(Reuters) - General Motors Co’s self-driving unit, Cruise, said on Wednesday it was delaying the commercial deployment of cars past its target of 2019 as more testing of the vehicles was required.
Cruise Chief Executive Officer Dan Ammann said the company would expand testing in San Francisco here, and added in a blog post that Cruise was working with Honda Motor Co and General Motors Co to develop purpose-built autonomous vehicles.
Ammann did not say when the company now expects to deploy a ride-hailing service using self-driving vehicles. It had earlier hoped to deploy such a service here by the end of 2019, but in April, GM Chief Executive Mary Barra declined to repeat that goal.
Cruise has raised $7.25 billion during the past year from investors including SoftBank, Honda Motor Co and investment firm T. Rowe Price. As GM and Cruise executives have done in the past, Ammann said Cruise would launch its commercial service when it was sure the vehicles would be safe.
“When you’re working on the large scale deployment of mission critical safety systems, the mindset of ‘move fast and break things’ certainly doesn’t cut it,” Ammann wrote in a post on Medium on Wednesday.
Ammann alluded in his post to broader concerns about the trustworthiness of “Big Tech” and said Cruise was in talks with regulators about how to measure when its technology “will have a net positive impact on safety on our roads.”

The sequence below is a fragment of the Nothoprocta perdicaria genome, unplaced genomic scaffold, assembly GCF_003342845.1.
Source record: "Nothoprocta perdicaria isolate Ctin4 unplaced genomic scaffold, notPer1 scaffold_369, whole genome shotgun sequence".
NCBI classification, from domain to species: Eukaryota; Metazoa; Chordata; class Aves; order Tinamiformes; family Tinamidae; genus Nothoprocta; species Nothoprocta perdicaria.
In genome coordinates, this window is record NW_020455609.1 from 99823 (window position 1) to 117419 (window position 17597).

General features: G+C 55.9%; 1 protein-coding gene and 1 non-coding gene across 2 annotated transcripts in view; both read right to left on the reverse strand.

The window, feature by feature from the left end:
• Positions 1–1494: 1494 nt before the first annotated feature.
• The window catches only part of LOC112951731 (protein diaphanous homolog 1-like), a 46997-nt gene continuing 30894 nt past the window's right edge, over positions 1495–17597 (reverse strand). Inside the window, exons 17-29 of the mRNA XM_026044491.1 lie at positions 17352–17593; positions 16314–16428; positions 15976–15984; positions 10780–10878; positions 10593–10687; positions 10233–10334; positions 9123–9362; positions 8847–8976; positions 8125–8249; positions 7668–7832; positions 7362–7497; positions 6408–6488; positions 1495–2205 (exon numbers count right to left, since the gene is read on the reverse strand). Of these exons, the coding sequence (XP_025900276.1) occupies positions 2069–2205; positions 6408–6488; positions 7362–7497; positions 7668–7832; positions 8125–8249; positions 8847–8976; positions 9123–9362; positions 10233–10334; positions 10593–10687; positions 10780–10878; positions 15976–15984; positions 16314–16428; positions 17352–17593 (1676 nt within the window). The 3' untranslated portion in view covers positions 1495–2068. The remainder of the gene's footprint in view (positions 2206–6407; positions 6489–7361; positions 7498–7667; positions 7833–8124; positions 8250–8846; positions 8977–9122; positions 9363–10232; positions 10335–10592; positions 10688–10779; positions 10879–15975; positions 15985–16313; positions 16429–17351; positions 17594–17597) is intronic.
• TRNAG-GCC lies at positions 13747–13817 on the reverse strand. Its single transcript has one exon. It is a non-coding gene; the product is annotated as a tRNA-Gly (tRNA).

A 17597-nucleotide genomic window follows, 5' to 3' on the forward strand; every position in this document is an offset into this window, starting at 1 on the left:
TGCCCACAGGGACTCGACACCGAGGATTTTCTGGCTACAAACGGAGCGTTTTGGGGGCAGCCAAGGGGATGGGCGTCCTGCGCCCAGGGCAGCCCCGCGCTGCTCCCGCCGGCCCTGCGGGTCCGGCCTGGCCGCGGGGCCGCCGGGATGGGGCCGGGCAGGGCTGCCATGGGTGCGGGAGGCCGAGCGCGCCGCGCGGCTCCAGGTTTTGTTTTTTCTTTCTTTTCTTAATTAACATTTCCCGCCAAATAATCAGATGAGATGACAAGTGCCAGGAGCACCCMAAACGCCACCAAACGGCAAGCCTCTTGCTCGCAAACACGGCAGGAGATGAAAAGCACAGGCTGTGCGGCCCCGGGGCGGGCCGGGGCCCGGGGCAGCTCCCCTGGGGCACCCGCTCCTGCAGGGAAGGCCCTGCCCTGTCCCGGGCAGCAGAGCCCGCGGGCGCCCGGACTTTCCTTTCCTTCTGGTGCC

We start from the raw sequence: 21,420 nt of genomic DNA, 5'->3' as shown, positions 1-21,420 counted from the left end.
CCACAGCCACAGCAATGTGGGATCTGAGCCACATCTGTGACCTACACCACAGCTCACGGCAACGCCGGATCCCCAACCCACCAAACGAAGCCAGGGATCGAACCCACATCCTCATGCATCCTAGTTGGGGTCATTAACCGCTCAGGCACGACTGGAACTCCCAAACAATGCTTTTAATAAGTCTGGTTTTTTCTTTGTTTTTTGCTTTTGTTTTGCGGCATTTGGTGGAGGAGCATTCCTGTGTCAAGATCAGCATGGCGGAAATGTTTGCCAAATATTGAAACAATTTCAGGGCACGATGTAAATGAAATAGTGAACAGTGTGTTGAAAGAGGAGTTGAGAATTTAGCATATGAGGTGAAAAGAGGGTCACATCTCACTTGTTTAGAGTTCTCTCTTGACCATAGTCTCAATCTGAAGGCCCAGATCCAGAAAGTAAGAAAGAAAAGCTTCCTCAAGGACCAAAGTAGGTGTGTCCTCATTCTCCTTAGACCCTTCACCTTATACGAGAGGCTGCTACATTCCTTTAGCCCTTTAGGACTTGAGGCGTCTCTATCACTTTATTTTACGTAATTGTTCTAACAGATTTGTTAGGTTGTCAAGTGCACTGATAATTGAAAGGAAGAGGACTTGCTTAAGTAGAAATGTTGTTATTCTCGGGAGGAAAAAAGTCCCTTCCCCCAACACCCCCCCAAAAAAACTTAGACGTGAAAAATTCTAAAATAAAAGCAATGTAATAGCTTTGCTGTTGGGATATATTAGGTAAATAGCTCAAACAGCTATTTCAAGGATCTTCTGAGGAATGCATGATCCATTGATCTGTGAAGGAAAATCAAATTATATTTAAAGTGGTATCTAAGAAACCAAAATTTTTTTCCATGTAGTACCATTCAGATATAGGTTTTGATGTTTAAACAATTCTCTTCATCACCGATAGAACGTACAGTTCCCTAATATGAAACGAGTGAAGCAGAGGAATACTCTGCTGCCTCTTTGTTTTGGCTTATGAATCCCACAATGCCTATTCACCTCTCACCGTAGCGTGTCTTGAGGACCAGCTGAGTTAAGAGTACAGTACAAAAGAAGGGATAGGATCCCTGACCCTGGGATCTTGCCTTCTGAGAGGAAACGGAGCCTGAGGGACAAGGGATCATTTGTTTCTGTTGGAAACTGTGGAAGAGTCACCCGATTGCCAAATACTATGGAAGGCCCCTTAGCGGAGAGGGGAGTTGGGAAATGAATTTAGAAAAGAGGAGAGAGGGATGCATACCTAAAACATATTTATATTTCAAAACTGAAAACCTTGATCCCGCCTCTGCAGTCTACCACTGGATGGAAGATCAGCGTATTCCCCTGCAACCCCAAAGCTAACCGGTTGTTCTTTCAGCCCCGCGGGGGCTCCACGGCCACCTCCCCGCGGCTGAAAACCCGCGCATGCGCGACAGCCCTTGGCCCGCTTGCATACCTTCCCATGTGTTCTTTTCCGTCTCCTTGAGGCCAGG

Cruise’s decision to formally postpone deployment of self-driving cars this year comes as rival autonomous vehicle companies and automakers acknowledge it will take more time and money than they had expected to make autonomous vehicles safe for unrestricted use on public roads.
The capital and technology challenges of self-driving cars are pushing automakers to forge alliances to share the cost burdens. Volkswagen AG and Ford Motor Co earlier this month said they would partner to develop autonomous vehicles, and invest in self-driving technology company Argo AI. German automakers BMW AG and Daimler AG also have struck self-driving car partnerships.
Alphabet Inc’s Waymo robo-taxi unit has begun offering rides for hire in Arizona, but continues to operate its vehicles with human attendants ready to take the wheel.
Ammann, who took over as Cruise’s chief executive last November, told Reuters last year that developing self-driving cars capable of safely navigating urban traffic was “the engineering challenge of our generation.”
Against what promises to be a long period of development and technology evolution, initial delays would not be that meaningful, he said.
Cruise is working with GM and Honda engineers to develop a next-generation of electric, autonomous vehicles, Ammann said.
“This is not a concept car — hundreds of the best Honda, GM and Cruise engineers are working together on-site in Warren, Michigan, where they are deep into the vehicle development process. This new vehicle completely reimagines from the ground up what a car can be and we can’t wait to share more in the near future,” Ammann wrote.
GM has sought clearance from federal safety regulators for self-driving cars that do not have conventional controls such as a steering wheel. The U.S. Department of Transportation has delayed action on GM’s petition to test such vehicles for more than a year, and earlier this year said it would seek public comments on the proposal.
Reporting by Rachit Vats in Bengaluru; Editing by Bernadette Baum
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